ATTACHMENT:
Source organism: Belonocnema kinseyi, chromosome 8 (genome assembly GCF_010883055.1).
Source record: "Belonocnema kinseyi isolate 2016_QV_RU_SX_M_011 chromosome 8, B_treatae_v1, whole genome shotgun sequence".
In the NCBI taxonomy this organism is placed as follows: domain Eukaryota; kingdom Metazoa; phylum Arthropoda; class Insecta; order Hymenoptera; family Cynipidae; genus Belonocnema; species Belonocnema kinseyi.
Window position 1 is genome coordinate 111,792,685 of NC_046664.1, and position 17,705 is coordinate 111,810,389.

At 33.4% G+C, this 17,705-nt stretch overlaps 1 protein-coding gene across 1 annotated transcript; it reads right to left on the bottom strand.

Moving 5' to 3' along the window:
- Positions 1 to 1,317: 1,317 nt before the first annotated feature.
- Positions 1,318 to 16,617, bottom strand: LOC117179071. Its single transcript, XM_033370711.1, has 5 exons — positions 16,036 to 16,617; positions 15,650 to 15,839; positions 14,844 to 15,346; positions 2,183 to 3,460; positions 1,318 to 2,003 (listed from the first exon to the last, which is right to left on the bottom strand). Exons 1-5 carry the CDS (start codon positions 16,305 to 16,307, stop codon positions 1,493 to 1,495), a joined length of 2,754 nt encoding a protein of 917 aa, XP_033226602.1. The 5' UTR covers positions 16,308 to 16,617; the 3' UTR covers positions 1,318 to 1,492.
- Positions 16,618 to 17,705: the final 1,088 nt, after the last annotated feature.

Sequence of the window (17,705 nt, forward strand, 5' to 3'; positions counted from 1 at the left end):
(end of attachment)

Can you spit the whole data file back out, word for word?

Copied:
Source organism: Belonocnema kinseyi, chromosome 8 (genome assembly GCF_010883055.1).
Source record: "Belonocnema kinseyi isolate 2016_QV_RU_SX_M_011 chromosome 8, B_treatae_v1, whole genome shotgun sequence".
In the NCBI taxonomy this organism is placed as follows: domain Eukaryota; kingdom Metazoa; phylum Arthropoda; class Insecta; order Hymenoptera; family Cynipidae; genus Belonocnema; species Belonocnema kinseyi.
Window position 1 is genome coordinate 111,792,685 of NC_046664.1, and position 17,705 is coordinate 111,810,389.

At 33.4% G+C, this 17,705-nt stretch overlaps 1 protein-coding gene across 1 annotated transcript; it reads right to left on the bottom strand.

Moving 5' to 3' along the window:
- Positions 1 to 1,317: 1,317 nt before the first annotated feature.
- Positions 1,318 to 16,617, bottom strand: LOC117179071. Its single transcript, XM_033370711.1, has 5 exons — positions 16,036 to 16,617; positions 15,650 to 15,839; positions 14,844 to 15,346; positions 2,183 to 3,460; positions 1,318 to 2,003 (listed from the first exon to the last, which is right to left on the bottom strand). Exons 1-5 carry the CDS (start codon positions 16,305 to 16,307, stop codon positions 1,493 to 1,495), a joined length of 2,754 nt encoding a protein of 917 aa, XP_033226602.1. The 5' UTR covers positions 16,308 to 16,617; the 3' UTR covers positions 1,318 to 1,492.
- Positions 16,618 to 17,705: the final 1,088 nt, after the last annotated feature.

Sequence of the window (17,705 nt, forward strand, 5' to 3'; positions counted from 1 at the left end):